CANADA FX-C$ eases against greenback as Irish crisis flares

Thu Nov 11, 2010 4:45pm EST
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   * C$ falls to 99.68 U.S. cents
 * Touched highest level since April before falling
 * Crisis erupts in Ireland, pushing its bond spreads out
 * North American bond markets closed for holiday
 (Updates to close, adds commentary)
 By Claire Sibonney
 TORONTO, Nov 11 (Reuters) - Canada's currency eased against
the U.S. dollar on Thursday but shot up against the euro in
thin trading, as fresh European debt fears spurred investors to
seek solace in the greenback.
 Yields on 10-year Irish bonds rose to a record high over
comparable German debt as some investors worried that Ireland
wouldn't be able to cut spending as planned and may require a
bailout, sending the euro tumbling against the U.S. currency.
 The prospect of a fresh European debt crisis prompted many
traders to dump riskier assets and move their capital back into
U.S. dollars.
 "What's really going on is euro. Euro is getting sold,
hard," said Firas Askari, head of foreign exchange trading at
BMO Capital Markets. "Canada is following the euro story but
it's not selling off as much as it should."
 The Group of 20 meeting in South Korea -- which is trying
to sort out disagreements over currency policy -- produced
little market direction as leaders struggled to agree on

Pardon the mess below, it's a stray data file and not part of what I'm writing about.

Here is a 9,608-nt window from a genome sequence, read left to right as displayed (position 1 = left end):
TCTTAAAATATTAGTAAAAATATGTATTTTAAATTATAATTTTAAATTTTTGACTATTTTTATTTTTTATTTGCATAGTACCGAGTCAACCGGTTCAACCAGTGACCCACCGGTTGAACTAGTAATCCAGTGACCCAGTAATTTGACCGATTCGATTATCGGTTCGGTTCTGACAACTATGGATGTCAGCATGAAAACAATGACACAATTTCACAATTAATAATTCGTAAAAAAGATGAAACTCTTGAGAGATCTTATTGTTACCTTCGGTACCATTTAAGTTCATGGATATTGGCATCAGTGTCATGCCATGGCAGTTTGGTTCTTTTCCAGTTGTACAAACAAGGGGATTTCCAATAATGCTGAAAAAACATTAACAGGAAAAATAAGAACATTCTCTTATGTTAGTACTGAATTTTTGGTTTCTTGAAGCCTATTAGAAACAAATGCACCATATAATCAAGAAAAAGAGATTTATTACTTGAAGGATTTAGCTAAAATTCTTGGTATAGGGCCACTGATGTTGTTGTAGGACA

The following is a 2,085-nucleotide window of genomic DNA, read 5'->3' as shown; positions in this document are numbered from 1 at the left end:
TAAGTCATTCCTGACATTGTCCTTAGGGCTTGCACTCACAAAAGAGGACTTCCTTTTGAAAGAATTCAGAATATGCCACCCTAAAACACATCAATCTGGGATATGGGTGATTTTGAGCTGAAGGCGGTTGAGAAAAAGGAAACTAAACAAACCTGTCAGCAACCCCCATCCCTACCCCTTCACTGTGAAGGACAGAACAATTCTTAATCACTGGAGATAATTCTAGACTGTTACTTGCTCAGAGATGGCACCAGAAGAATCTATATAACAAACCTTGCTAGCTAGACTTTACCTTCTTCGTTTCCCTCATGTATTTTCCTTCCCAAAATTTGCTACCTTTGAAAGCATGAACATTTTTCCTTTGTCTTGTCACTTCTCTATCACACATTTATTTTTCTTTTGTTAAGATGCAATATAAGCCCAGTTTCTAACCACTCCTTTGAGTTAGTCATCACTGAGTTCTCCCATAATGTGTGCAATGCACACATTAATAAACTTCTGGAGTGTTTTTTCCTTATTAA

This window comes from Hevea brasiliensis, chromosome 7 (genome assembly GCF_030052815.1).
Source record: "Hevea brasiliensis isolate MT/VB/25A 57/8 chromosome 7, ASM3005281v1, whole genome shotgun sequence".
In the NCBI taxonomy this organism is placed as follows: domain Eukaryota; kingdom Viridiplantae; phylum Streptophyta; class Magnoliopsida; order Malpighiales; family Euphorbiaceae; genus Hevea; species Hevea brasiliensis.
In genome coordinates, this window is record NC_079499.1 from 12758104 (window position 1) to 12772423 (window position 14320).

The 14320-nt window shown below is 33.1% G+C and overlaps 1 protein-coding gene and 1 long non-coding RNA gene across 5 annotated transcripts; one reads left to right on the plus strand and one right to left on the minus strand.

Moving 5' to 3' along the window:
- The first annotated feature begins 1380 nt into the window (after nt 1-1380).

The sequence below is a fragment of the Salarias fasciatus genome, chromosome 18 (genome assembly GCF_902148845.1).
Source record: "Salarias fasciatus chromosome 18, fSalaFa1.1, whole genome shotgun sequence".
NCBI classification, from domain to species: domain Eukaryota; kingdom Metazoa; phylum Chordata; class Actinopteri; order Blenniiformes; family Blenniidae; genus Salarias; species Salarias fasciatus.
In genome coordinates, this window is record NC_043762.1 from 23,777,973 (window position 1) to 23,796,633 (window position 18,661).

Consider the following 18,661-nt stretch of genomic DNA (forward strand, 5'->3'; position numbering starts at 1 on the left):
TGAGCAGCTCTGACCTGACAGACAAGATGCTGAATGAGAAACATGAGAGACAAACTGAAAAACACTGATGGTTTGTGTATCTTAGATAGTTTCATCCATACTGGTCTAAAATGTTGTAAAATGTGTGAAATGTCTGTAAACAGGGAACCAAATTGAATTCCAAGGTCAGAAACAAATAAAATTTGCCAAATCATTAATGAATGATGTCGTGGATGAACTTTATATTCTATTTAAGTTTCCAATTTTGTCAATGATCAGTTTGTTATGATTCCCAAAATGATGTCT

meaningful action to rebuild the global economy as the crisis
erupted in Ireland. [ID:nTOE6AA0BQ]
 The Canadian dollar CAD=D4 closed the North American
session at C$1.0032 to the U.S. dollar, or 99.68 U.S. cents,
down from its finish exactly at par on Wednesday.
 Against the euro, the Canadian dollar hit a high C$1.3688
or 73.05 euro cents, its strongest level since September.
 Earlier the currency had been supported by reports of
strong Chinese growth, which boosted commodity prices,
including copper, which raced to a record high. [MET/L]
 It hit an overnight session high of 99.77 Canadian cents to
the U.S. dollar, or $1.002, briefly breaking a key resistance
level at 99.80 Canadian cents to reach its best level since
 "It's holding in quite significantly and it's going to draw
the attention of some money managers," said Askari.
 He noted there was little liquidity on Thursday, given
Canada's Remembrance Day and U.S. Veteran's Day holidays which
have closed bond markets. Most action on the crosses was
Canadian dollar buying against the euro, he added.
 Askari pointed to 99.31 Canadian cents to the greenback,
the 2010 high reached in April, as the next key resistance
level for the Canadian dollar. On the support side, he was
eyeing C$1.0080.
 Many market watchers, however, were hesitant to call parity
again in the near term.
 Adam Cole, global head of FX strategy at RBC Capital
Markets, said he couldn't single out a short term catalyst that
would bring Canada back to one-for-one footing.
 "But it's probably only a question of time before we do
because the fundamental backdrop in Canada is still a very
strong one," he said.
 (Editing by Jeffrey Hodgson)